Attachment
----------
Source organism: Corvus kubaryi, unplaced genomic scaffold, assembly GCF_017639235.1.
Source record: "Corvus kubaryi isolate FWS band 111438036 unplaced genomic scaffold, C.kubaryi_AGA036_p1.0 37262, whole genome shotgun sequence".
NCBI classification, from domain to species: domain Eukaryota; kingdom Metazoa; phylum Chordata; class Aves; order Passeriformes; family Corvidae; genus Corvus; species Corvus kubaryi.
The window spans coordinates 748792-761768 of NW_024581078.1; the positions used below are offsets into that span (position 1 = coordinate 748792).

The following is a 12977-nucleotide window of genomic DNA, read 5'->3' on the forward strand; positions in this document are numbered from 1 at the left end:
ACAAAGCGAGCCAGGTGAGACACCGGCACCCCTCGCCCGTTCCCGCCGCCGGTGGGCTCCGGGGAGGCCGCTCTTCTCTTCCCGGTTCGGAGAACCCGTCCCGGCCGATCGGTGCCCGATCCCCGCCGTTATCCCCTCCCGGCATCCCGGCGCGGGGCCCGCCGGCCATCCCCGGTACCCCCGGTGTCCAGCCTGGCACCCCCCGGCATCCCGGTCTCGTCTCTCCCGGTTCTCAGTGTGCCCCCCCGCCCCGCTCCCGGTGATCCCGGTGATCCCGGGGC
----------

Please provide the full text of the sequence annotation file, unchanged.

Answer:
Source organism: Corvus kubaryi, unplaced genomic scaffold, assembly GCF_017639235.1.
Source record: "Corvus kubaryi isolate FWS band 111438036 unplaced genomic scaffold, C.kubaryi_AGA036_p1.0 37262, whole genome shotgun sequence".
NCBI classification, from domain to species: domain Eukaryota; kingdom Metazoa; phylum Chordata; class Aves; order Passeriformes; family Corvidae; genus Corvus; species Corvus kubaryi.
The window spans coordinates 748792-761768 of NW_024581078.1; the positions used below are offsets into that span (position 1 = coordinate 748792).

The following is a 12977-nucleotide window of genomic DNA, read 5'->3' on the forward strand; positions in this document are numbered from 1 at the left end:
ACAAAGCGAGCCAGGTGAGACACCGGCACCCCTCGCCCGTTCCCGCCGCCGGTGGGCTCCGGGGAGGCCGCTCTTCTCTTCCCGGTTCGGAGAACCCGTCCCGGCCGATCGGTGCCCGATCCCCGCCGTTATCCCCTCCCGGCATCCCGGCGCGGGGCCCGCCGGCCATCCCCGGTACCCCCGGTGTCCAGCCTGGCACCCCCCGGCATCCCGGTCTCGTCTCTCCCGGTTCTCAGTGTGCCCCCCCGCCCCGCTCCCGGTGATCCCGGTGATCCCGGGGC